My hubby and I had a getaway wedding in 2019. Our family and friends flew from all over the globe to be there. 


We welcomed our first newborn into this world in May 2023.  We love dogs but do not have ones of our own. My family has 2 dogs back home. We used to have a Dobermann as children.

What do you like to do in your free time?

In my free time, I really enjoy spending quality time with my family, exploring different places, walking in nature, and trying new restaurants. I like meditating and practicing Yoga every now & then to unwind. These are pictures that I took while on a walk in my home town, Zahle.


What is your favorite book, movie, or TV show, and why?

I do not have a specific genre of movies that I like. I like movies that have a certain message to relay that is applicable to real life. I usually avoid fiction in general, though there are some good ones… I really liked Jack Nicholson in Anger Management and Al Pacino in The Devil’s Advocate.

I am more of an old soul. I love oldies in general, and my favorite radio station back home is Nostalgie on FM radio wave 88.1. They play oldies, mainly French classics.

What is your favorite vacation destination?

My hubby and I really enjoy travelling—even when I was pregnant and when our baby was as young as 2.5 months old. We do not have a favorite vacation destination yet. We are still exploring… We would like to travel to Australia and Japan one day…

What do you enjoy the most about your job?


I like that I get to meet different people every day through my job and learn about their backgrounds, passions, and favorite travel destinations. I also like that I can provide care for people who may be in their most vulnerable state and help them feel better. I like regional anesthesia, specifically for giving me the skill set necessary to block the pathway for severe pain on the spot and relieve people’s pain. Working during the COVID pandemic also opened our eyes to the importance of our job serving our community.


How is anesthesiology practiced differently in the US?

Anesthesiology is pretty much practiced the same everywhere. What differs, however, is the patient population. Obesity is more common in the US in general, and the diseases associated with it are consequently seen in more severe forms. Cigarette smoking, on the other hand, is more common in Lebanon. We would deal with more severe cases of COPD and lung disease over there. Weed smoking is more common over here. Lung and heart transplant procedures are also more commonly performed over here, making the population survive longer. Some types of cancers might be more common over there in some areas with higher pollution levels. This shapes how we practice anesthesia.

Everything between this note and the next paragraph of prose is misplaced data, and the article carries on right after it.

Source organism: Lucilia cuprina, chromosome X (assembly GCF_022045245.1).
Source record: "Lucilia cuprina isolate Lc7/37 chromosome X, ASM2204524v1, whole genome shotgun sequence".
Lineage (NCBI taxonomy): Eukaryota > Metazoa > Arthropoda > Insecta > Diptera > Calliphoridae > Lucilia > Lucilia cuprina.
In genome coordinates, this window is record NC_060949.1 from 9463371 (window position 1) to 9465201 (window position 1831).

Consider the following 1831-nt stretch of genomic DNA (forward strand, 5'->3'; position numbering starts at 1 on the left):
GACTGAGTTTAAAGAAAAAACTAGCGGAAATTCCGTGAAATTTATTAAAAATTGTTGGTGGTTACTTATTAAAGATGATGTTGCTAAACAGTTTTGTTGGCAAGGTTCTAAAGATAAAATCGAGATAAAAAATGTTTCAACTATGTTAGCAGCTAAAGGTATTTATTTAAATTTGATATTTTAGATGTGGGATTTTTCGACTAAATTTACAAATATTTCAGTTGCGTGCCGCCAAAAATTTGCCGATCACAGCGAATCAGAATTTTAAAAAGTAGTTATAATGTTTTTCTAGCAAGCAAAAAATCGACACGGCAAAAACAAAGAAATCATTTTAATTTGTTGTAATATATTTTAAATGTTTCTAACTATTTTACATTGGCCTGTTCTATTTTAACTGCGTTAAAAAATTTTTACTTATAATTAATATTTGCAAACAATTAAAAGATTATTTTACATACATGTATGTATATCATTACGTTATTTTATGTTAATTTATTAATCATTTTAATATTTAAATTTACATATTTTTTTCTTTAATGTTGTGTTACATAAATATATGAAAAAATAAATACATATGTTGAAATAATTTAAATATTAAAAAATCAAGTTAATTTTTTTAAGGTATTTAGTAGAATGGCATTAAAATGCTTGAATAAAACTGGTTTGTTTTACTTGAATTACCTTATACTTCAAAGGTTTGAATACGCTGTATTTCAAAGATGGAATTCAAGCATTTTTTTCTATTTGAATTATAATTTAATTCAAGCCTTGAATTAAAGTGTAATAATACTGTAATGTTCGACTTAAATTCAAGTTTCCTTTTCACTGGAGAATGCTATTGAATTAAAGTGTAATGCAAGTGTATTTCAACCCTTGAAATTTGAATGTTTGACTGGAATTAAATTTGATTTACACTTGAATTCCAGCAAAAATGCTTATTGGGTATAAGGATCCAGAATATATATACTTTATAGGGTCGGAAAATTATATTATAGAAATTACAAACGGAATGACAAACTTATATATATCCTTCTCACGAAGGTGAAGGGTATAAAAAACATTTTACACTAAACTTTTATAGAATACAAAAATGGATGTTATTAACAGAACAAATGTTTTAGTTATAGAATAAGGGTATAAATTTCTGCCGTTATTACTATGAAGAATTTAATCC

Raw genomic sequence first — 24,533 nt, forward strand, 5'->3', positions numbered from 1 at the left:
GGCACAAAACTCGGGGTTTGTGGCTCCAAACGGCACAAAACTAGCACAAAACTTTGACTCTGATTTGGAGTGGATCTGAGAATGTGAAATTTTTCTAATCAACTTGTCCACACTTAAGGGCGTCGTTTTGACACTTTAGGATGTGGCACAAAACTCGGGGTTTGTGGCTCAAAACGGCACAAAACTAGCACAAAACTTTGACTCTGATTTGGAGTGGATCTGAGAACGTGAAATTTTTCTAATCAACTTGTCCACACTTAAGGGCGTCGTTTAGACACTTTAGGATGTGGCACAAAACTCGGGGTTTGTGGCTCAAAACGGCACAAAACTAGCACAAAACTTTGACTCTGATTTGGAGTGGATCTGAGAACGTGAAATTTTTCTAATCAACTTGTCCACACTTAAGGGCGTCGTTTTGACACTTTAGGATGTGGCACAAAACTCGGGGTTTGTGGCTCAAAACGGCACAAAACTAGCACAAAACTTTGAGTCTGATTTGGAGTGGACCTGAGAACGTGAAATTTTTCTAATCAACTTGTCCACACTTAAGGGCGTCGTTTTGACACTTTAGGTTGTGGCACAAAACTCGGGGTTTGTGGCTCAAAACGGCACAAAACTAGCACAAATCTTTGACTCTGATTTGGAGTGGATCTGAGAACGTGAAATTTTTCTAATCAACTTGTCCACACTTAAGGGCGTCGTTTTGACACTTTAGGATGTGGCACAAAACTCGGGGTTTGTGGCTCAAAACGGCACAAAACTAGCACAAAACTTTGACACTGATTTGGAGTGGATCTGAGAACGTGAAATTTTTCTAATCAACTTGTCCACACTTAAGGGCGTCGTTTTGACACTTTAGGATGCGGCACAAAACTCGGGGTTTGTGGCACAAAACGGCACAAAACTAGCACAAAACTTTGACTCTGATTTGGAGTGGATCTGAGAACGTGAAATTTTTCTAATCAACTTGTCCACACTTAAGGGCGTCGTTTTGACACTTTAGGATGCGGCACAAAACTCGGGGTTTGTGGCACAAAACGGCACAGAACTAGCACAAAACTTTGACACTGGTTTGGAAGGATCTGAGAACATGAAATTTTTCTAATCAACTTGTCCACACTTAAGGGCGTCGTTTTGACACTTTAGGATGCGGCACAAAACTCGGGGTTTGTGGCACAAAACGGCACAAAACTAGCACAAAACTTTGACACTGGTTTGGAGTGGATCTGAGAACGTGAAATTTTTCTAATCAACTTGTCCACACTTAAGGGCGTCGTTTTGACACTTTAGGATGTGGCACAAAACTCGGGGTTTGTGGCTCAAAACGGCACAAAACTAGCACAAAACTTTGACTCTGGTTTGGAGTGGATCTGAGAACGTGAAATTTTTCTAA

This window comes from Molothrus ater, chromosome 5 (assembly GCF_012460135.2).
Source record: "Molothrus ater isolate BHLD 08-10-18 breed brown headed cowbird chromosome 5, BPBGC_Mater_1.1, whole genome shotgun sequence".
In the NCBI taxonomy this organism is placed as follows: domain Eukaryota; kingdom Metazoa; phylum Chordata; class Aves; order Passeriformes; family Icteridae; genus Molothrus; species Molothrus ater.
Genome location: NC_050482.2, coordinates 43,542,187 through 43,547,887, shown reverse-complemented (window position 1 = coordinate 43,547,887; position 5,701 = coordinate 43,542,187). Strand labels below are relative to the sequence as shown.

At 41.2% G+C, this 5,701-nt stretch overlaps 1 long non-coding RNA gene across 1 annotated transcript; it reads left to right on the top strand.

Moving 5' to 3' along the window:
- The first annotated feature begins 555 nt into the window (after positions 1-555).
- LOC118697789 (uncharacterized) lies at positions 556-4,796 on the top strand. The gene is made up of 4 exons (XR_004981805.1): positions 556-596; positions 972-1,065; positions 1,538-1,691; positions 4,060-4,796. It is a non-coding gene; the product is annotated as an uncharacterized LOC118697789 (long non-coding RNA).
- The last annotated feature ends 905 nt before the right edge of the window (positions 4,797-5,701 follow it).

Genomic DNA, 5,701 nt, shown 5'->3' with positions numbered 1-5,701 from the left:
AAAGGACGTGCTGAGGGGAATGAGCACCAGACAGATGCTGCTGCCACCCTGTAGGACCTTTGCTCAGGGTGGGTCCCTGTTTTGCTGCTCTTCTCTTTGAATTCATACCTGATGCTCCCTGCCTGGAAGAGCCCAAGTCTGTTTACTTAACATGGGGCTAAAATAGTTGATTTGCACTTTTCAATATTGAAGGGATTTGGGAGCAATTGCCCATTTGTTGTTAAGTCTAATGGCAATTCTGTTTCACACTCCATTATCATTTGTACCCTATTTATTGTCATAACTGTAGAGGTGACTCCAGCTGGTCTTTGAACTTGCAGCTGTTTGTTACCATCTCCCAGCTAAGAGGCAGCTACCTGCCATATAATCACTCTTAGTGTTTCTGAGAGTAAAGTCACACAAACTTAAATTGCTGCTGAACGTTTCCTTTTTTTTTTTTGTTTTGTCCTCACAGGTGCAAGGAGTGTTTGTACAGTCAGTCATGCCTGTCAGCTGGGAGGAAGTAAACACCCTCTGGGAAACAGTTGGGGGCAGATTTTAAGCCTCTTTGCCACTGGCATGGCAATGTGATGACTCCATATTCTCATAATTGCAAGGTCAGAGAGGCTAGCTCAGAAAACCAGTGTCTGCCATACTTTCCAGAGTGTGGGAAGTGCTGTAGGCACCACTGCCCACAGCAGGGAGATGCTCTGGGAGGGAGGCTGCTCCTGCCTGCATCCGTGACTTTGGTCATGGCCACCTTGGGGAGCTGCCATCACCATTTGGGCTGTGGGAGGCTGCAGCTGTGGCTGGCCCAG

The practice of anesthesia is otherwise very similar, with the exception of the availability of some drugs. Opioids are more openly used to treat post-surgical pain in the US. In Lebanon, opioids are reserved for oncologic patients, patients with chronic pain, and end-of-life care. Opioid prescription is very strictly regulated by the Ministry of Public Health (MOPH). Only oncologists and chronic pain specialists are allowed to prescribe opioids in the outpatient setting. That is very different from the US.

Target-controlled infusion (TCI) pumps are also commonly used in Lebanon for total intravenous anesthesia (TIVA), as opposed to their absence in the US because of FDA approval issues.

I have done a bunch of rotations outside Lebanon during my medical training and residency. I have rotated in Olomouc, Czech Republic. I have studied in Belgium. I have rotated in Montefiore in the Bronx and in Cook County in Chicago. All in all, I found that the practice of anesthesia is pretty much similar around the world. Lebanon might be more affected than the US by the “European way” of practicing anesthesia.

In Lebanon, there are two pathways to receive a medical degree. The European, more specifically the French way, entails enrolling in medical school from the start after graduating from high school. The second pathway is the American way, in which a high school graduate gets a bachelor’s degree first as a pre-medical student, and then applies to join the school of medicine.

I come from the American University of Beirut. So, my medical journey was similar to an American graduate. Although most of my teachers are American graduates, I also had some teachers who graduated from European schools. Consequently, I would describe the medical training that I received as a blend of the two.

How would your friends & family describe you?

I do not know how to answer this question. You should ask them… ☺